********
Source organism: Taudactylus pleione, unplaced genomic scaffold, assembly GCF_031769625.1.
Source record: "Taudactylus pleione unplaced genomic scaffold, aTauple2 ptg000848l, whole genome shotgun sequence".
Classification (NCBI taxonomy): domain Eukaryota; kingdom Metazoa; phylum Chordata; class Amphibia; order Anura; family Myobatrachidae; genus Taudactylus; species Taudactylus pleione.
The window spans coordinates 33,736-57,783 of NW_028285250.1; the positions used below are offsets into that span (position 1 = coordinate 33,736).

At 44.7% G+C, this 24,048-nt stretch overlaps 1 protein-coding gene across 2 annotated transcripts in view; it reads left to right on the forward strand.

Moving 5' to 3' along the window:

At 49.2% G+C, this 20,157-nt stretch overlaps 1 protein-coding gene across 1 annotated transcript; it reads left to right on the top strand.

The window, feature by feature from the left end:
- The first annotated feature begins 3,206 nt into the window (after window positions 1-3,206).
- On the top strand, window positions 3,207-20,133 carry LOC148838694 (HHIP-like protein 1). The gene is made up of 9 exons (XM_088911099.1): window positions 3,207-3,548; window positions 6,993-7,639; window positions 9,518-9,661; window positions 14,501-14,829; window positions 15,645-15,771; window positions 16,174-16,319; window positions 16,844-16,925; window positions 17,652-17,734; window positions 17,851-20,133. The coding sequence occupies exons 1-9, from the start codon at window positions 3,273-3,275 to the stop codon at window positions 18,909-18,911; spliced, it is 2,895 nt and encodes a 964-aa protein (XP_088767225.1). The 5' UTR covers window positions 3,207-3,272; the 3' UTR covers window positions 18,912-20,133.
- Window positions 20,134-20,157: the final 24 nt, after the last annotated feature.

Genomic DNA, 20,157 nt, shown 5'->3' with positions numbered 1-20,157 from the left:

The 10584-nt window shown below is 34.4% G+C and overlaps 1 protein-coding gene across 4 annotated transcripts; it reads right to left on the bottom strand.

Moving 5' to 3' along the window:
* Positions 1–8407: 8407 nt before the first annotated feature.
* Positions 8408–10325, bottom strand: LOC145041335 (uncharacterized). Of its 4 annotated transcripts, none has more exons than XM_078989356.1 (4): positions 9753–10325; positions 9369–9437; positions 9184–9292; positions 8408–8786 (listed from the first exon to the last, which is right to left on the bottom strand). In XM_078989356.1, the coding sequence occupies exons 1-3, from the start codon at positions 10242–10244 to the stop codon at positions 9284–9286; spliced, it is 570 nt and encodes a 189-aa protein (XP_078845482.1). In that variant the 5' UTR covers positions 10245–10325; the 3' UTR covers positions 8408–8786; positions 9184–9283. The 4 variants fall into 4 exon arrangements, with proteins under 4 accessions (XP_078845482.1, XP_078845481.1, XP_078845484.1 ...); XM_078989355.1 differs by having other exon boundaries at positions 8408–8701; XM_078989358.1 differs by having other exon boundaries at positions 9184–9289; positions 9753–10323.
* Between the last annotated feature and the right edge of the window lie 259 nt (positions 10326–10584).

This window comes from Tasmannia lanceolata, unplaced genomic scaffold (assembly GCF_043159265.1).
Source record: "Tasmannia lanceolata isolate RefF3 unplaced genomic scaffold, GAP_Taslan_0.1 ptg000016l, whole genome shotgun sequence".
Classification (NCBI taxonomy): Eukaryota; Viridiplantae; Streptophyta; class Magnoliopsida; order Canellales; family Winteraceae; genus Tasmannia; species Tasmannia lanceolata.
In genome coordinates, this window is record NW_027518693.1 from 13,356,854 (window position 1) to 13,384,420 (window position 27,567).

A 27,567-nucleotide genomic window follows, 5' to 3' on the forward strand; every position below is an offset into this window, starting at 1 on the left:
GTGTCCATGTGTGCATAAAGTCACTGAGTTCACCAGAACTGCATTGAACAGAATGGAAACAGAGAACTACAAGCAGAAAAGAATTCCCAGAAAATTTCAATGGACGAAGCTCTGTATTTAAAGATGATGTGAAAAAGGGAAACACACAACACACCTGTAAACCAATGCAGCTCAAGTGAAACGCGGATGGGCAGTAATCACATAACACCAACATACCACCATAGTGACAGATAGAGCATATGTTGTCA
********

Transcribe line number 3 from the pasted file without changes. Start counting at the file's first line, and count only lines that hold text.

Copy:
Classification (NCBI taxonomy): domain Eukaryota; kingdom Metazoa; phylum Chordata; class Amphibia; order Anura; family Myobatrachidae; genus Taudactylus; species Taudactylus pleione.